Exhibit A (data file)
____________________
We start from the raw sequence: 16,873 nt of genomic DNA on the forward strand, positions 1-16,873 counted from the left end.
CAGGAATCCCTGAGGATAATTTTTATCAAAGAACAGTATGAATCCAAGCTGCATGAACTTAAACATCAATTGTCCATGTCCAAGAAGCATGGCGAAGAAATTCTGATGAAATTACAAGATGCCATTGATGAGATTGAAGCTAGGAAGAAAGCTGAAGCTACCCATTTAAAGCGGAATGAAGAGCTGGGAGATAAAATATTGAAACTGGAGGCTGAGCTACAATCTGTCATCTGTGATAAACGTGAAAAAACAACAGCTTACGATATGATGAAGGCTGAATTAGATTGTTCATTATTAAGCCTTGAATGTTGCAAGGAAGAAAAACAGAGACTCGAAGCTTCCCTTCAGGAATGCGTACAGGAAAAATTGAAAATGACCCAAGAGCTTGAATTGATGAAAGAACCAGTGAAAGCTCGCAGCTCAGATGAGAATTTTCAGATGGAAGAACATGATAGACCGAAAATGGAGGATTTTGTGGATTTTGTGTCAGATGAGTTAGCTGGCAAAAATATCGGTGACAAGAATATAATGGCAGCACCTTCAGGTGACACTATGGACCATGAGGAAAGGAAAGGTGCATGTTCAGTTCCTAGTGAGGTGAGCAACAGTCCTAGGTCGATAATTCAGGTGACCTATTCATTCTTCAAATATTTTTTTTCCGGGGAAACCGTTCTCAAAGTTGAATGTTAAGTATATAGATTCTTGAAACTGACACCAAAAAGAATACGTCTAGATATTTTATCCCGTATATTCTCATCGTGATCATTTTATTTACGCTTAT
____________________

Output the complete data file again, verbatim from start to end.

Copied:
We start from the raw sequence: 16,873 nt of genomic DNA on the forward strand, positions 1-16,873 counted from the left end.
CAGGAATCCCTGAGGATAATTTTTATCAAAGAACAGTATGAATCCAAGCTGCATGAACTTAAACATCAATTGTCCATGTCCAAGAAGCATGGCGAAGAAATTCTGATGAAATTACAAGATGCCATTGATGAGATTGAAGCTAGGAAGAAAGCTGAAGCTACCCATTTAAAGCGGAATGAAGAGCTGGGAGATAAAATATTGAAACTGGAGGCTGAGCTACAATCTGTCATCTGTGATAAACGTGAAAAAACAACAGCTTACGATATGATGAAGGCTGAATTAGATTGTTCATTATTAAGCCTTGAATGTTGCAAGGAAGAAAAACAGAGACTCGAAGCTTCCCTTCAGGAATGCGTACAGGAAAAATTGAAAATGACCCAAGAGCTTGAATTGATGAAAGAACCAGTGAAAGCTCGCAGCTCAGATGAGAATTTTCAGATGGAAGAACATGATAGACCGAAAATGGAGGATTTTGTGGATTTTGTGTCAGATGAGTTAGCTGGCAAAAATATCGGTGACAAGAATATAATGGCAGCACCTTCAGGTGACACTATGGACCATGAGGAAAGGAAAGGTGCATGTTCAGTTCCTAGTGAGGTGAGCAACAGTCCTAGGTCGATAATTCAGGTGACCTATTCATTCTTCAAATATTTTTTTTCCGGGGAAACCGTTCTCAAAGTTGAATGTTAAGTATATAGATTCTTGAAACTGACACCAAAAAGAATACGTCTAGATATTTTATCCCGTATATTCTCATCGTGATCATTTTATTTACGCTTAT